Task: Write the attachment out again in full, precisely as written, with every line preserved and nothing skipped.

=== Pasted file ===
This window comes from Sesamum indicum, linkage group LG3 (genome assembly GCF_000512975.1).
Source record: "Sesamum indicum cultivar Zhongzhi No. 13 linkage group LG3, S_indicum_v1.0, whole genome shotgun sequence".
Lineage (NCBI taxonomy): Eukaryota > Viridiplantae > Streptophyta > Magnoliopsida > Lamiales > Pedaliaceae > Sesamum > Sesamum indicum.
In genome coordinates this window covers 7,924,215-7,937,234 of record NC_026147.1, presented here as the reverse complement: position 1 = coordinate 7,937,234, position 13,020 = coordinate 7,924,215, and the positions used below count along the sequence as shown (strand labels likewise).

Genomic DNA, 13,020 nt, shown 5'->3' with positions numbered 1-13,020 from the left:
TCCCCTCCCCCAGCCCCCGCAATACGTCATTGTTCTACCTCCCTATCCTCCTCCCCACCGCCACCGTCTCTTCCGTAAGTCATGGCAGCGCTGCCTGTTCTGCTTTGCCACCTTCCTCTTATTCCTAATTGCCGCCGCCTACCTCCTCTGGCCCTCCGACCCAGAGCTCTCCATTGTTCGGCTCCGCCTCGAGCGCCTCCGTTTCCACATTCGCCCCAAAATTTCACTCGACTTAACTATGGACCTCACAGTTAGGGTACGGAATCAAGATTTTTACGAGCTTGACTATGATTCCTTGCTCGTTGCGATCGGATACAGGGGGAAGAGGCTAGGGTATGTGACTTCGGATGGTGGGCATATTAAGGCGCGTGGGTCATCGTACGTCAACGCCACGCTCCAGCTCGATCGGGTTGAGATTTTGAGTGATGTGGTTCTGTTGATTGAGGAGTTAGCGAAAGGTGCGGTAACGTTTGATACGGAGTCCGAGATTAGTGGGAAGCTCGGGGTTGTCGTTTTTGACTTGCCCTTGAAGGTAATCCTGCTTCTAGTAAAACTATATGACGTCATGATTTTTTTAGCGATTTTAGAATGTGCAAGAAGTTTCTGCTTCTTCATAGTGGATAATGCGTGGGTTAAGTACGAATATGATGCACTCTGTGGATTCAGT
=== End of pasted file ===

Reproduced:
This window comes from Sesamum indicum, linkage group LG3 (genome assembly GCF_000512975.1).
Source record: "Sesamum indicum cultivar Zhongzhi No. 13 linkage group LG3, S_indicum_v1.0, whole genome shotgun sequence".
Lineage (NCBI taxonomy): Eukaryota > Viridiplantae > Streptophyta > Magnoliopsida > Lamiales > Pedaliaceae > Sesamum > Sesamum indicum.
In genome coordinates this window covers 7,924,215-7,937,234 of record NC_026147.1, presented here as the reverse complement: position 1 = coordinate 7,937,234, position 13,020 = coordinate 7,924,215, and the positions used below count along the sequence as shown (strand labels likewise).

Genomic DNA, 13,020 nt, shown 5'->3' with positions numbered 1-13,020 from the left:
TCCCCTCCCCCAGCCCCCGCAATACGTCATTGTTCTACCTCCCTATCCTCCTCCCCACCGCCACCGTCTCTTCCGTAAGTCATGGCAGCGCTGCCTGTTCTGCTTTGCCACCTTCCTCTTATTCCTAATTGCCGCCGCCTACCTCCTCTGGCCCTCCGACCCAGAGCTCTCCATTGTTCGGCTCCGCCTCGAGCGCCTCCGTTTCCACATTCGCCCCAAAATTTCACTCGACTTAACTATGGACCTCACAGTTAGGGTACGGAATCAAGATTTTTACGAGCTTGACTATGATTCCTTGCTCGTTGCGATCGGATACAGGGGGAAGAGGCTAGGGTATGTGACTTCGGATGGTGGGCATATTAAGGCGCGTGGGTCATCGTACGTCAACGCCACGCTCCAGCTCGATCGGGTTGAGATTTTGAGTGATGTGGTTCTGTTGATTGAGGAGTTAGCGAAAGGTGCGGTAACGTTTGATACGGAGTCCGAGATTAGTGGGAAGCTCGGGGTTGTCGTTTTTGACTTGCCCTTGAAGGTAATCCTGCTTCTAGTAAAACTATATGACGTCATGATTTTTTTAGCGATTTTAGAATGTGCAAGAAGTTTCTGCTTCTTCATAGTGGATAATGCGTGGGTTAAGTACGAATATGATGCACTCTGTGGATTCAGT